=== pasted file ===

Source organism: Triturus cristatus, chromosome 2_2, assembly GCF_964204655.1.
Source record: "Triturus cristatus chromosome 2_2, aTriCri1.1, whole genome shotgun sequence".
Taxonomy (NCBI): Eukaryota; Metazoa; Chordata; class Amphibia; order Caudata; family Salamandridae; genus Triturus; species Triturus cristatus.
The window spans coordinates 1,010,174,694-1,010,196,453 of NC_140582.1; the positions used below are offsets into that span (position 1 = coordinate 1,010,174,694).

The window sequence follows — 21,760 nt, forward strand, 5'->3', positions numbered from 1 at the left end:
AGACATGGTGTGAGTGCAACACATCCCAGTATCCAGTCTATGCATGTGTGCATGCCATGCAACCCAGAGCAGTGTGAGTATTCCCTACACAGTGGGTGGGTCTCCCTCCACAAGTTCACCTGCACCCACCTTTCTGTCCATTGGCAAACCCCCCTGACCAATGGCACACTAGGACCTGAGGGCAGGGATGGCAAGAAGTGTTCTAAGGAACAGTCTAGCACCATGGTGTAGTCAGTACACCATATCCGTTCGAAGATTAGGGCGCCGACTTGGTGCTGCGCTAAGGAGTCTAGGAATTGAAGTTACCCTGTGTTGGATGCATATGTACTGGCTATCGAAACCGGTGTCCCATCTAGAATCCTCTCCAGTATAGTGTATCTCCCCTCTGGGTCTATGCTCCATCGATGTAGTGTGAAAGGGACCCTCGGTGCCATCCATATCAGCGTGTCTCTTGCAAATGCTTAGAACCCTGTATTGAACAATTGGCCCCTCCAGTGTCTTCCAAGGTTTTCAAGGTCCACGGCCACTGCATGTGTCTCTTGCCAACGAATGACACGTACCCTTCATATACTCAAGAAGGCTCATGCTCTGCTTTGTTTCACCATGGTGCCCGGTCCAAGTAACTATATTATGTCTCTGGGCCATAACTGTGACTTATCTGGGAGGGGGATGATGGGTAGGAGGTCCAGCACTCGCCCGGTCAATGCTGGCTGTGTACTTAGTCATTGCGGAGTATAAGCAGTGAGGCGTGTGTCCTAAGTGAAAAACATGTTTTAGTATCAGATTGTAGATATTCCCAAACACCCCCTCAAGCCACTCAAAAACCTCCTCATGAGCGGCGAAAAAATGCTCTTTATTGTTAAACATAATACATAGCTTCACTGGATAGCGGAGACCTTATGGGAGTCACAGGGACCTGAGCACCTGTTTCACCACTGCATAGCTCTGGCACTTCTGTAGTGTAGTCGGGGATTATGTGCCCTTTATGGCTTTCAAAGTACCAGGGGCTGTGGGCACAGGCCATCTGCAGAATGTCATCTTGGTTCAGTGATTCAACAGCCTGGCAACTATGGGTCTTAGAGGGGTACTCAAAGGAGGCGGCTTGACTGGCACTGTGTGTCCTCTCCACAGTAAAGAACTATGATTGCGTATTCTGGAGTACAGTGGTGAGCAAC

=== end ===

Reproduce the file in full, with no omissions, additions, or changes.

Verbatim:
Source organism: Triturus cristatus, chromosome 2_2, assembly GCF_964204655.1.
Source record: "Triturus cristatus chromosome 2_2, aTriCri1.1, whole genome shotgun sequence".
Taxonomy (NCBI): Eukaryota; Metazoa; Chordata; class Amphibia; order Caudata; family Salamandridae; genus Triturus; species Triturus cristatus.
The window spans coordinates 1,010,174,694-1,010,196,453 of NC_140582.1; the positions used below are offsets into that span (position 1 = coordinate 1,010,174,694).

The window sequence follows — 21,760 nt, forward strand, 5'->3', positions numbered from 1 at the left end:
AGACATGGTGTGAGTGCAACACATCCCAGTATCCAGTCTATGCATGTGTGCATGCCATGCAACCCAGAGCAGTGTGAGTATTCCCTACACAGTGGGTGGGTCTCCCTCCACAAGTTCACCTGCACCCACCTTTCTGTCCATTGGCAAACCCCCCTGACCAATGGCACACTAGGACCTGAGGGCAGGGATGGCAAGAAGTGTTCTAAGGAACAGTCTAGCACCATGGTGTAGTCAGTACACCATATCCGTTCGAAGATTAGGGCGCCGACTTGGTGCTGCGCTAAGGAGTCTAGGAATTGAAGTTACCCTGTGTTGGATGCATATGTACTGGCTATCGAAACCGGTGTCCCATCTAGAATCCTCTCCAGTATAGTGTATCTCCCCTCTGGGTCTATGCTCCATCGATGTAGTGTGAAAGGGACCCTCGGTGCCATCCATATCAGCGTGTCTCTTGCAAATGCTTAGAACCCTGTATTGAACAATTGGCCCCTCCAGTGTCTTCCAAGGTTTTCAAGGTCCACGGCCACTGCATGTGTCTCTTGCCAACGAATGACACGTACCCTTCATATACTCAAGAAGGCTCATGCTCTGCTTTGTTTCACCATGGTGCCCGGTCCAAGTAACTATATTATGTCTCTGGGCCATAACTGTGACTTATCTGGGAGGGGGATGATGGGTAGGAGGTCCAGCACTCGCCCGGTCAATGCTGGCTGTGTACTTAGTCATTGCGGAGTATAAGCAGTGAGGCGTGTGTCCTAAGTGAAAAACATGTTTTAGTATCAGATTGTAGATATTCCCAAACACCCCCTCAAGCCACTCAAAAACCTCCTCATGAGCGGCGAAAAAATGCTCTTTATTGTTAAACATAATACATAGCTTCACTGGATAGCGGAGACCTTATGGGAGTCACAGGGACCTGAGCACCTGTTTCACCACTGCATAGCTCTGGCACTTCTGTAGTGTAGTCGGGGATTATGTGCCCTTTATGGCTTTCAAAGTACCAGGGGCTGTGGGCACAGGCCATCTGCAGAATGTCATCTTGGTTCAGTGATTCAACAGCCTGGCAACTATGGGTCTTAGAGGGGTACTCAAAGGAGGCGGCTTGACTGGCACTGTGTGTCCTCTCCACAGTAAAGAACTATGATTGCGTATTCTGGAGTACAGTGGTGAGCAAC